Graphic Ladies!?

Graphic Ladies features the work of ladies who create and critique comics. We also tweet!

Reblog and share these posts to help raise the visibility of women in the comics industry.

Graphic Ladies is maintained by Erin Polgreen. Submit links and ideas here, or email graphicladies@gmail.com.

Special thanks to our sister site, Lady Journos, for helping make this happen.

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  1. "Hey, Wait… presents a varied collection of strategies which help express emptiness and lack of meaning; the metaphorical use of silences and visual minimalism are two of these, and will become frequent in the author’s repertory in the following books. Meaninglessness, though, can also be expressed by adopting an aesthetics of visual excess (since both lack and overload can be equally menacing to the production of meaning). In this specific page, this is done at a typographical level."
     
     
  2. "Suspension’s dual pull is important for Seth’s work encompasses this dialectic. It encourages contemplation by using his characters’ gaze to focus reflections on the past. His work also encourages interruption as his most poignant sequences are silent, breaking the narrative pattern and forcing the reader to fill in his or her own reading of a given scene."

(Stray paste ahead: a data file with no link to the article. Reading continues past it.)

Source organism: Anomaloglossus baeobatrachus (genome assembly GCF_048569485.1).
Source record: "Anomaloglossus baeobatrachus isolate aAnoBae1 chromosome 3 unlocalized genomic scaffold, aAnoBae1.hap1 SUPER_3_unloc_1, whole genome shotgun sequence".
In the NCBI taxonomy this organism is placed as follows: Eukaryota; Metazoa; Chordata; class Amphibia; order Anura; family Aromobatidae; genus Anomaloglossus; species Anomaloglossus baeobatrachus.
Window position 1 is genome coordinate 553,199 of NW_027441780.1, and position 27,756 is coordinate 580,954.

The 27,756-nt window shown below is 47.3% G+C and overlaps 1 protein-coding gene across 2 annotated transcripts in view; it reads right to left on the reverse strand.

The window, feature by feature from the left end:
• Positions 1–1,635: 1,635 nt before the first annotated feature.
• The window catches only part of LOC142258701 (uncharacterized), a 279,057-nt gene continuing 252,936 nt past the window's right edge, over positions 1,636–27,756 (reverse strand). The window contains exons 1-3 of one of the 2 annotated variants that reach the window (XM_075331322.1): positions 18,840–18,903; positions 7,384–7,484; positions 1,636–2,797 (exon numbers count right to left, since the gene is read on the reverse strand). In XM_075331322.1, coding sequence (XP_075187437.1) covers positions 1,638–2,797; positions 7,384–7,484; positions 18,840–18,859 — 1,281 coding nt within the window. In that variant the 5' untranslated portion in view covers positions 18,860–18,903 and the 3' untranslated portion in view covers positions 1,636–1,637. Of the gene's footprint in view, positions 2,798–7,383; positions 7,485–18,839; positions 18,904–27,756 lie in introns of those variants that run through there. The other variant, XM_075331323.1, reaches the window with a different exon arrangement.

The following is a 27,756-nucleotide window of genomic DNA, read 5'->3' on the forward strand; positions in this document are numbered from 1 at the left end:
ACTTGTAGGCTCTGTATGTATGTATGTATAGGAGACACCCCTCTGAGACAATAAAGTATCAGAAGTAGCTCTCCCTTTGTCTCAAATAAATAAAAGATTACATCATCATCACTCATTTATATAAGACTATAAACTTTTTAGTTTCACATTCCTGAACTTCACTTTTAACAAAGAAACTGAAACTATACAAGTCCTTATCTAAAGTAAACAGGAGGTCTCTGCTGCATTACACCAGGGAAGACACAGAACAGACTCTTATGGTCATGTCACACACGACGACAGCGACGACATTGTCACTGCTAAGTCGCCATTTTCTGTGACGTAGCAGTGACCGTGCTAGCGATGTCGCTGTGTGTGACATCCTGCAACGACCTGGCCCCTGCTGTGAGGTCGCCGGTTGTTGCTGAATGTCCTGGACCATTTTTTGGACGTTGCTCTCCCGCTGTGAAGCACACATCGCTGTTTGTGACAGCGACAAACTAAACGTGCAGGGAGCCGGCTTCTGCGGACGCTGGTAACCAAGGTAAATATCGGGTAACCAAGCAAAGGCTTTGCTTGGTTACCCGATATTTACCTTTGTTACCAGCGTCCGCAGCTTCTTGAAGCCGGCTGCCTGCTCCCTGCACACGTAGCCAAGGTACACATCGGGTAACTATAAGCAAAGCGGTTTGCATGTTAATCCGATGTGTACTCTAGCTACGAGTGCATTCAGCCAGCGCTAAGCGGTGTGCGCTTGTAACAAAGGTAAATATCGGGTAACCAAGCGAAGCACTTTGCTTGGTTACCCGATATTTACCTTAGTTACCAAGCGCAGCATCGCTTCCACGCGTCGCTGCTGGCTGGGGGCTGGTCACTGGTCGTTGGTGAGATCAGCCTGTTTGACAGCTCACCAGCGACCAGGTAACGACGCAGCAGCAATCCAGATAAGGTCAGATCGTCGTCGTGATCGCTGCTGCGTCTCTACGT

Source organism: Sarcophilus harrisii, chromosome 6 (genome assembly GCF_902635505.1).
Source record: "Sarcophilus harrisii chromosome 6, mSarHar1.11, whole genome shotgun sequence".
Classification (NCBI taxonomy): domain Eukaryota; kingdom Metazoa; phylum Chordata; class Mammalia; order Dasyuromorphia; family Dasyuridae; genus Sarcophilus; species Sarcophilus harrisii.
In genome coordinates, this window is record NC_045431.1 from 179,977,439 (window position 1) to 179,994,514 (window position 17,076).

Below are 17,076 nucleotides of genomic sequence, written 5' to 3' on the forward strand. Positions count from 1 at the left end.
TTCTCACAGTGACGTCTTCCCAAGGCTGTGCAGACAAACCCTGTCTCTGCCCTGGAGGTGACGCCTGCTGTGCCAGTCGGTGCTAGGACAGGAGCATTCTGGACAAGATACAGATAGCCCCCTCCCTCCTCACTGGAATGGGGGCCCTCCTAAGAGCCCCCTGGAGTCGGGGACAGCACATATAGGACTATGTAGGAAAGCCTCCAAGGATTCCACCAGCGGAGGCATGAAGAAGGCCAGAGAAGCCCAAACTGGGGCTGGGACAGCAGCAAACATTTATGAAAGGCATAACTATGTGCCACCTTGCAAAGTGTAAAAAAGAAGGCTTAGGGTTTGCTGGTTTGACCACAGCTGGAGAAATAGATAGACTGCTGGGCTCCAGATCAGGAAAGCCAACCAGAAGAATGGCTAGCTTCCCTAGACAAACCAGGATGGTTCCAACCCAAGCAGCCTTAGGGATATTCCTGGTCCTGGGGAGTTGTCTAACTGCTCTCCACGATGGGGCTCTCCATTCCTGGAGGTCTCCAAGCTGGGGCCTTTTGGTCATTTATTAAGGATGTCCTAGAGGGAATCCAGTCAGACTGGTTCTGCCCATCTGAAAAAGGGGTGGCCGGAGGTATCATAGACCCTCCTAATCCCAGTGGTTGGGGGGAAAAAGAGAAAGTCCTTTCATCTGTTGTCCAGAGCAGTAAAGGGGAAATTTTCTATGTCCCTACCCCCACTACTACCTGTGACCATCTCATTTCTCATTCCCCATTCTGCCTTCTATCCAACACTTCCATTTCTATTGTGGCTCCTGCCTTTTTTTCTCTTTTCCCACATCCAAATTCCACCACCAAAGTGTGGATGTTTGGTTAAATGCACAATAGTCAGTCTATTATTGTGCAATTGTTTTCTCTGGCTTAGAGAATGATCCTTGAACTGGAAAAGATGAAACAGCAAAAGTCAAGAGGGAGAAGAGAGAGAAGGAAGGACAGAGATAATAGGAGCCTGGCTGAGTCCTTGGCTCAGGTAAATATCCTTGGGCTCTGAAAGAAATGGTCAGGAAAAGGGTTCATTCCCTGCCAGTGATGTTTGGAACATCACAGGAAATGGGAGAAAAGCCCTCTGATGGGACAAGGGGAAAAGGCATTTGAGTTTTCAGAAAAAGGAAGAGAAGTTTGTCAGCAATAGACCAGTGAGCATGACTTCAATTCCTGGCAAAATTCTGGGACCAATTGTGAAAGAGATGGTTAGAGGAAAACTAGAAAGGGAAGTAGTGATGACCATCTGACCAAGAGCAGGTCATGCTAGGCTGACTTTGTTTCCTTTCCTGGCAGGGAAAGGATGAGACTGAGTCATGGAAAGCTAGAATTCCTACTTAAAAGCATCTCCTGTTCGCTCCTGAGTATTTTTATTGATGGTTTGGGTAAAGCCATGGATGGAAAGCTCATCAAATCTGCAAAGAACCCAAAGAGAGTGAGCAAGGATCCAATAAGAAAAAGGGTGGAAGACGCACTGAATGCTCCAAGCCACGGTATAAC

— Seth’s Suspension of Perception. Kathleen Dunley for The Comics Grid.
     
     
  3. "In the embrace with his father, Seagle is also embracing his own future, a future full of hope in which, at last, he has left behind his fear for the disease. It is an embrace with his own identity, accepting that part of himself. It is an embrace with the child he was, with that childhood with no place for happy endings. And it is also a reconciliation with the superhero and what it symbolizes. Because comics like Superman “remind us that we have hurdles, but as long as we keep jumping them,we’re in the race”"
     
     
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  5. "The Wrong Place, by Belgian Brecht Evens, recently got an award in Angoulême for audacity, and it is easy to see why. The first thing that calls attention, just by glancing at the book, are Even’s loose watercolors, distancing himself from the expected emphasis on the trace and contour that prevail in comics."